FOR­MER BUSI­NESS­WOMAN RAE TOL­LEY jumped at the chance to take on a fledg­ling rent roll with Beller Prop­erty Group. Two decades later she’s still there, and says she loves the com­bi­na­tion of prop­erty man­age­ment and hu­man re­la­tion­ships.


Rae Tol­ley

R eflect­ing on a prop­erty man­age­ment ca­reer that has spanned over two decades, Beller Prop­erty Group's Rae Tol­ley says it’s a role that ap­peals to her nur­tur­ing na­ture. “You need to be car­ing and have a big­pic­ture ap­proach, be­cause as a prop­erty man­ager you’re a big part of peo­ple’s lives.”

Rae started her real es­tate ca­reer with an 18-month stint in the in­dus­try 23 years ago. A suc­cess­ful foray into run­ning her own busi­ness within the food in­dus­try fol­lowed, but real es­tate re­mained an en­dur­ing pas­sion.

When the op­por­tu­nity arose to run Beller’s then-fledg­ling prop­erty man­age­ment di­vi­sion in the Prahran area of Mel­bourne, Rae jumped at the chance to put both her busi­ness acu­men and real es­tate skills to use. It came with the com­mit­ment that she would run the prop­erty man­age­ment de­part­ment like her own busi­ness in­side the grow­ing Beller brand.

Since Rae seized the reins,

the de­part­ment has ex­panded from a rent roll of 80 to al­most 2,000, and now in­cludes a team of 12 prop­erty man­agers, a new busi­ness man­ager and four sup­port staff. Along the way Beller has bought ex­ist­ing rent rolls but also en­joyed ex­ten­sive or­ganic growth, due in no small part to their rep­u­ta­tion for cus­tomer care.

Rae ex­plains that her aim is to give own­ers and ten­ants the best pos­si­ble ser­vice, guid­ance and re­sults.

“It’s about con­sis­tency and be­ing gen­uine. Our en­tire de­part­ment is based on that, and I look for that in ev­ery­one I em­ploy. When you start a re­la­tion­ship with some­one, you need to be com­mit­ted to that prop­erty, that per­son and the ten­ant.”

For Rae, that com­mit­ment has ex­tended to two decades of work­ing with some land­lords and ten­ants.

“We still have own­ers who were at Beller when I started in 1997, and we have ten­ants who have been in prop­er­ties for over 25 years.”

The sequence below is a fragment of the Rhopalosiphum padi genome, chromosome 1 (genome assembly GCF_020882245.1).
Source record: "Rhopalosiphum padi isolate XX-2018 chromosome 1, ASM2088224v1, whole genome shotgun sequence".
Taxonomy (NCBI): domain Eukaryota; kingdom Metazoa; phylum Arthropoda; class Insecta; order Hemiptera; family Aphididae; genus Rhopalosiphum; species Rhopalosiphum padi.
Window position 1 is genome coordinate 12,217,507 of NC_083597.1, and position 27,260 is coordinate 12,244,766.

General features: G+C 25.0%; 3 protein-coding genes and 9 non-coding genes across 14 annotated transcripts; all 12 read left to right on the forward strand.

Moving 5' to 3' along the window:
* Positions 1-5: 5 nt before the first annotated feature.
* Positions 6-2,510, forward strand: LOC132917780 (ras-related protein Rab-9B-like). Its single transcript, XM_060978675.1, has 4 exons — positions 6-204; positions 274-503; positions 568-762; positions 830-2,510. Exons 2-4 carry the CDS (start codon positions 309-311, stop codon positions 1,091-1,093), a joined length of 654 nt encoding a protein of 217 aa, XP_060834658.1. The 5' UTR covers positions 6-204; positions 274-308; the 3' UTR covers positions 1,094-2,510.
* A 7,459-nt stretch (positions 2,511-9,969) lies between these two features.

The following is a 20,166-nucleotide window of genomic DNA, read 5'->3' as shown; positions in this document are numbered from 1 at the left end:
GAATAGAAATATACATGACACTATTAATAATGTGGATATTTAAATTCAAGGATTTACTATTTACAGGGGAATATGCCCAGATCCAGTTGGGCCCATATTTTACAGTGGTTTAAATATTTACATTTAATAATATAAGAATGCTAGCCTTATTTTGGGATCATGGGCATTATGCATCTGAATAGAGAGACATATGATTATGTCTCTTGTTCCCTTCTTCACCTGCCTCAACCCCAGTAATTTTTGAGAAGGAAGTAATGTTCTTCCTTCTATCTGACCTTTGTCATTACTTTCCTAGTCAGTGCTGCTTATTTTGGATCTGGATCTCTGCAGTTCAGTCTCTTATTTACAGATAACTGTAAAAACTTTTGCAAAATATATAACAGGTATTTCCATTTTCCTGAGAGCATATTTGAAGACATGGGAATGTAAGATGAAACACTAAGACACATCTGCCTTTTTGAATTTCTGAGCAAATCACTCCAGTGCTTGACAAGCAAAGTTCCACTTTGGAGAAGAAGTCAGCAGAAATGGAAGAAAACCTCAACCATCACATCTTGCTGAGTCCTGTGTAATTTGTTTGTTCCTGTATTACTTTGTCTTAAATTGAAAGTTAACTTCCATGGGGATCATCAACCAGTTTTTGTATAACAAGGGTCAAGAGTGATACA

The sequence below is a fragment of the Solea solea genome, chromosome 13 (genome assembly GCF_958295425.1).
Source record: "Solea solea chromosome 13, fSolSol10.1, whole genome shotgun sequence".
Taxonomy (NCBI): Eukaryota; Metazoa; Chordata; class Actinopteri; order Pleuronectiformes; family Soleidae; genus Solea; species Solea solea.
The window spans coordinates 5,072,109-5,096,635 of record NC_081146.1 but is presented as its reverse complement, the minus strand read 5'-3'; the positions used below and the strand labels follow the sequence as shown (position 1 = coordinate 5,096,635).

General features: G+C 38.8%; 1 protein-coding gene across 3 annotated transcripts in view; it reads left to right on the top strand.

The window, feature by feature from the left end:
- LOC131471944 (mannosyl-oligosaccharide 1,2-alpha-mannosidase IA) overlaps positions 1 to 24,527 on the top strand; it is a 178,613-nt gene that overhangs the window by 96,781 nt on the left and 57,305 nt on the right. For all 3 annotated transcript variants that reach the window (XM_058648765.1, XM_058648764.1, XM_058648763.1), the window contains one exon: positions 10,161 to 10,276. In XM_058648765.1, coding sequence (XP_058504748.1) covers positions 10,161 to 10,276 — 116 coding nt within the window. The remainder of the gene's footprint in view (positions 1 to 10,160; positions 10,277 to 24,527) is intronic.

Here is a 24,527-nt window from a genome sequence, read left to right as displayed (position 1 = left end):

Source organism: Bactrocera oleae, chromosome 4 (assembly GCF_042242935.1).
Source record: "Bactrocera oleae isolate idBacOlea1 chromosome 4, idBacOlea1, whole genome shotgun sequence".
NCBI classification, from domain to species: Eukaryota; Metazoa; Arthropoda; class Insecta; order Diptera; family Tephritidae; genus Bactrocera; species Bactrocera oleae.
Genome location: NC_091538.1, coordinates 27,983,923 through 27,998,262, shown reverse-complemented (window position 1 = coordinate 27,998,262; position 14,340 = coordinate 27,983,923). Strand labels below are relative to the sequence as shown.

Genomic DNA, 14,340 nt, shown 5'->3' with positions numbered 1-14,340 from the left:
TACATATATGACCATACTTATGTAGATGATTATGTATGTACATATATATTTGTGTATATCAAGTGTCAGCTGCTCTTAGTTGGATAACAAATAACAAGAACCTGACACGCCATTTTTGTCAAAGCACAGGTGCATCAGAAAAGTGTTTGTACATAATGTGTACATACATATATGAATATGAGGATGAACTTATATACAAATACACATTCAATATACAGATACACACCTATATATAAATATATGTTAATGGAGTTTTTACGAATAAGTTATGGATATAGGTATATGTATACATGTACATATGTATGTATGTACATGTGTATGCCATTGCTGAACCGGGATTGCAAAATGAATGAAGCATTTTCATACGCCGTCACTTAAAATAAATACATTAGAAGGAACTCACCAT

It is this cross­roads be­tween real es­tate and real re­la­tion­ships that Rae truly en­joys, and says this is why sales was never an av­enue she con­sid­ered.

In­stead, she rel­ishes the op­por­tu­nity to sup­port, ad­vise and guide own­ers over the life of their in­vest­ment, while also build­ing ties with trades­peo­ple and play­ing the mid­dle­man be­tween ten­ants and own­ers.

“That can be a dif­fi­cult sit­u­a­tion to be in, as you’re work­ing to ap­pease both sides. Our role is to give the best pos­si­ble ad­vice and re­spect how peo­ple per­ceive the sit­u­a­tion. A ten­ant may de­scribe a prob­lem and when the trades­peo­ple get there it can be very dif­fer­ent.

“You need to be com­pas­sion­ate for peo­ple’s sit­u­a­tions, be­cause one size doesn’t fit all. You need to be adapt­able and have re­spect.”

And she ad­mits this in­ter­me­di­ary po­si­tion can be stress­ful. “You have to have self­con­fi­dence and a good sense of self-worth. A lot of the time ten­ants be­lieve you are just look­ing af­ter the land­lord, but we are al­ways work­ing for the best re­sult.

“It’s in ev­ery­one’s best in­ter­est to give the best pos­si­ble ad­vice, be­cause we’re the ones re­spon­si­ble if some­thing goes wrong. It’s im­por­tant not to put things off and it’s al­ways bet­ter to have an un­com­fort­able con­ver­sa­tion rather than a sit­u­a­tion.”

Rae notes th­ese com­mu­ni­ca­tion skills and the ne­go­ti­at­ing abil­ity of prop­erty man­agers of­ten fail to at­tract the recog­ni­tion they de­serve within the real es­tate in­dus­try and be­yond.

“Prop­erty man­agers are of­ten over­looked for their skills and pa­tience to be able to cope with so many things that ar­rive in their in­box or by phone.”

She re­flects that prop­erty man­age­ment

is also an area of real es­tate un­der­go­ing sig­nif­i­cant change. “In the past five to six years there have been fab­u­lous changes to tech­nol­ogy, in­clud­ing how we do our daily tasks. There are also new pieces of tech on the cusp of mak­ing a very real dif­fer­ence.

“Prop­erty man­age­ment is dif­fer­ent to 10 years ago, when it was a young per­son’s ca­reer di­rec­tion. There is a short­age of younger peo­ple and qual­ity prop­erty man­agers. I’d like to see prop­erty man­age­ment re­ceive greater recog­ni­tion and be re­garded more highly to at­tract new peo­ple into the in­dus­try.”

Rae notes her of­fice is for­tu­nate to boast prop­erty man­agers with sig­nif­i­cant ex­pe­ri­ence who have been with the team for the long term. It al­lows a nur­tur­ing cul­ture where new en­trants are ac­tively men­tored and em­braced, in the knowl­edge the col­lec­tive team is only as good as the weak­est link.

Mean­while, she ex­plains that the ex­pan­sion of ac­quir­ing eight rent rolls over the years has also fur­nished the team with unique skills and in­sight.

“It’s al­ways ex­cit­ing. You don’t quite know what you’ll get un­til it ar­rives. There aren’t too many sit­u­a­tions that our team hasn’t ex­pe­ri­enced,” she says. “And that stands our de­part­ment in fab­u­lous stead to deal with a va­ri­ety of is­sues.”

As for her ad­vice to any­one con­sid­er­ing en­ter­ing prop­erty man­age­ment, Rae says sim­ply, “It’s a fab­u­lous in­dus­try. It’s a priv­i­lege to care for so many peo­ple’s as­sets.” ■


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